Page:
Just Hanging Out
Kensington and Philly seemed to be designed to provide great hangouts for kids and adults alike. The numerous corner bars of that time was the equivalent of the senior centers today. My grandfather’s favorite spot was hanging on Front and Allegheny outside the Bubble Bar. I’m not sure that was the official name, but I remember seeing painted bubbles on the sign, so I guess it will do.
Pop, my mom’s father, would place his newsboy cap on his head with just the right tilt and walk down Wishart street to Front Street past Nan’s candy shop to take his place with the other older retired men. When I was a small child, I would often see him there and stop by to say hello. As I remember, their discussions were mostly about horses. They had their betting sheets and would go over the pros and cons of betting on one horse or another.
There seemed to be a bookie on every corner back then, so I’m sure one was close. One day on my visit, I heard the guys talking about how Pop had won the daily double. Pop took me aside and said, “don’t tell your grandmother I won this money. Ok?” Of course, I said yes and then when I saw my grandmother (Nanny) I told her. I always felt terrible for Nanny as he never seemed to have much money. Pop you see was retired probably at 40 because he hated taking orders from bosses. So instead, he did odd jobs like making deliveries or being a caddy. Not much money in those jobs.
The old guys would often remark to each other on the beautiful assets of the many women who passed by their corner. I guess it made them feel young to re-live the bygone era when hen would catcall (whistle) at attractive ladies.
My dad didn’t hang on corners. He hung out in poolrooms, where he made a living owning them and also playing men who didn’t realize he had been a champion pool player. I tried hanging at his poolroom from age 8 to about 12. But it just wasn’t for me, so I emulated Pop and hung out on corners.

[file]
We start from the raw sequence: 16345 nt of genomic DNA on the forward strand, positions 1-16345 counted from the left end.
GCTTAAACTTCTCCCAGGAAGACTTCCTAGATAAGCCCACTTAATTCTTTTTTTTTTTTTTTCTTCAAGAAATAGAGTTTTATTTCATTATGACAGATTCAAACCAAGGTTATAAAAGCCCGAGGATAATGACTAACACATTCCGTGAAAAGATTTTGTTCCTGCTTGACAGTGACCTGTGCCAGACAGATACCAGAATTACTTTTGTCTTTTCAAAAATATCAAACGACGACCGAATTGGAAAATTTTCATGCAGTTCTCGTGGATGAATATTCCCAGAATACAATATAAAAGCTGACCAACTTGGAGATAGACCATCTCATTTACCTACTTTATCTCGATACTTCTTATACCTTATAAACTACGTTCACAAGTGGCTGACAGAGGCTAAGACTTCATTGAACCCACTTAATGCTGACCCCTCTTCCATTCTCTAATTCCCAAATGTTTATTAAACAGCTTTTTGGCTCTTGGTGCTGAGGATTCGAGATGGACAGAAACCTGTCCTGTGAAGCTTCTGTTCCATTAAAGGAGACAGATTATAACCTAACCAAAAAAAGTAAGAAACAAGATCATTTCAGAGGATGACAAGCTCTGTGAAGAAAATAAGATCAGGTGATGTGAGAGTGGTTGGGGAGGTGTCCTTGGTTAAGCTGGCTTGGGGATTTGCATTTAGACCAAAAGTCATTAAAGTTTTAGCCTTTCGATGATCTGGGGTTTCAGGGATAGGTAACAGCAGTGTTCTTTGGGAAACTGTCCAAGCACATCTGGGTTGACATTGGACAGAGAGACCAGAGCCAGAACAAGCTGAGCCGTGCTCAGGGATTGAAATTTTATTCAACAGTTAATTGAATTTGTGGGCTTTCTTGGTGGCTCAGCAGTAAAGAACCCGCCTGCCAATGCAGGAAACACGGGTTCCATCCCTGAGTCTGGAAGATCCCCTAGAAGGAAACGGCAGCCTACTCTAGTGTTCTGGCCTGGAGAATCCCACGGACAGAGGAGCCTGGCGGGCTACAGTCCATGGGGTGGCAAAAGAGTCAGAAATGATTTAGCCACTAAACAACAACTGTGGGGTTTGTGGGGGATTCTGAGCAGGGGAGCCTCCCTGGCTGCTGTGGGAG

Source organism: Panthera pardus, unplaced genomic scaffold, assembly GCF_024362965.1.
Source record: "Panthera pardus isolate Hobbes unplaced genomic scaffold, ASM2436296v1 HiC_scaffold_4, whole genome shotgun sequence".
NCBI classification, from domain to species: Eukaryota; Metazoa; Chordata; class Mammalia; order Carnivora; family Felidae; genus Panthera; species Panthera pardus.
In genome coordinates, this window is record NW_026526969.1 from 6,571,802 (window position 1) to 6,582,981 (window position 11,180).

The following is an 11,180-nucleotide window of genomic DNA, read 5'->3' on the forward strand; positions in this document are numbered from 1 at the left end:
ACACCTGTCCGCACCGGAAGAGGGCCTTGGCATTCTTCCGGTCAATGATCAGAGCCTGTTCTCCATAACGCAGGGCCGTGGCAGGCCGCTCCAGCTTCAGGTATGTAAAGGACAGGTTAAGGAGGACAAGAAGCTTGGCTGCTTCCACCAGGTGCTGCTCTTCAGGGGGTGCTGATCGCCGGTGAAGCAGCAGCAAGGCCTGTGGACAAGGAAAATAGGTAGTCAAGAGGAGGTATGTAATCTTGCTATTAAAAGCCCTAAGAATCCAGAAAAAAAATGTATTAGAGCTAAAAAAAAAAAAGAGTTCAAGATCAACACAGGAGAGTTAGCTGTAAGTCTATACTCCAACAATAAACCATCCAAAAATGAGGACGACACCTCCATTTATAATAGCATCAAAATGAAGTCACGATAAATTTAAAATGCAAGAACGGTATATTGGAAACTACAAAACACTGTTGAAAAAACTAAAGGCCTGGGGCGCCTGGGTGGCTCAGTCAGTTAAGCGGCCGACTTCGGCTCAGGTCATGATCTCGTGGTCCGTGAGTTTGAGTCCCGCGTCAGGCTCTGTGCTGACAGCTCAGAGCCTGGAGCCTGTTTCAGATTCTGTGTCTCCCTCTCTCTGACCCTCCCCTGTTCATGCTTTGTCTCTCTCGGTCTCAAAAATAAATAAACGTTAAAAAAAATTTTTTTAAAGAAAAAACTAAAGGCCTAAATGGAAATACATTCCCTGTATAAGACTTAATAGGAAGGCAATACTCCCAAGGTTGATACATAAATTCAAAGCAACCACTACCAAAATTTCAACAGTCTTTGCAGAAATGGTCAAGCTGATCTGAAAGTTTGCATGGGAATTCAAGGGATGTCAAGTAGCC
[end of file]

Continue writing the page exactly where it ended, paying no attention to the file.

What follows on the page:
The first corner we hung out on was Howard and Wishart Street. That corner was the perfect spot to play handball. The intersection was just the right size and created an Ideal diamond for playing baseball. Home base was on the Southeast corner in front of a candy store, who’s owners often chastised us for hitting their plate glass window. Wishart Street ran just one block to the west with a big building cutting it off at Mascher Street. It was perfect for an outfield. Also, there was parking on one side, so the cars were just a small hindrance.
My second hangout was on Clearfield Street between Howard and Hope Street. It was between two buildings and very secluded. It was I deal for teens wanting to smoke and drink a bit without being seen by their parents or the “red cars.” It was also great for playing stickball and close to the bowling alley on Front Street, where we played pinball.
I’m not sure why but the next place we hung out at was on the steps of the Artloom building on Allegheny Avenue. It was much too visible, and that did not last long. It was, however, better for seeing attractive young ladies and offer our verbal approval as our grandfathers had done. The last place we hung out at was on Westmoreland and Hope Street across from the 25th district police station.
We like the little store on the northwest corner. They had great hoagies and the store that was owned by the parents of one of the kids from my block. Being so close to the police station did foster a lot of attention and we ended up inside the station several times.
When I joined the United States Air Force, when I was 18, my hanging out days ended. Hanging out, for boys, was a right of passage that played a big part in teaching us social skills. You see, if you got to “cocky,” there were always some who would put you in your place. Well, everyone but the toughest guy.
About the photos: I didn’t have any pictures of those hangouts, but I grabbed some Google sots that show what they look like now. Pretty big difference. There’s one photo of my grandmother standing on Wishart Street that shows where we played handball. One other photo is of my grandfather taking a rest after hanging out. 😊
Originally posted on The Kensington Neighborhood Alumni Group on Facebook.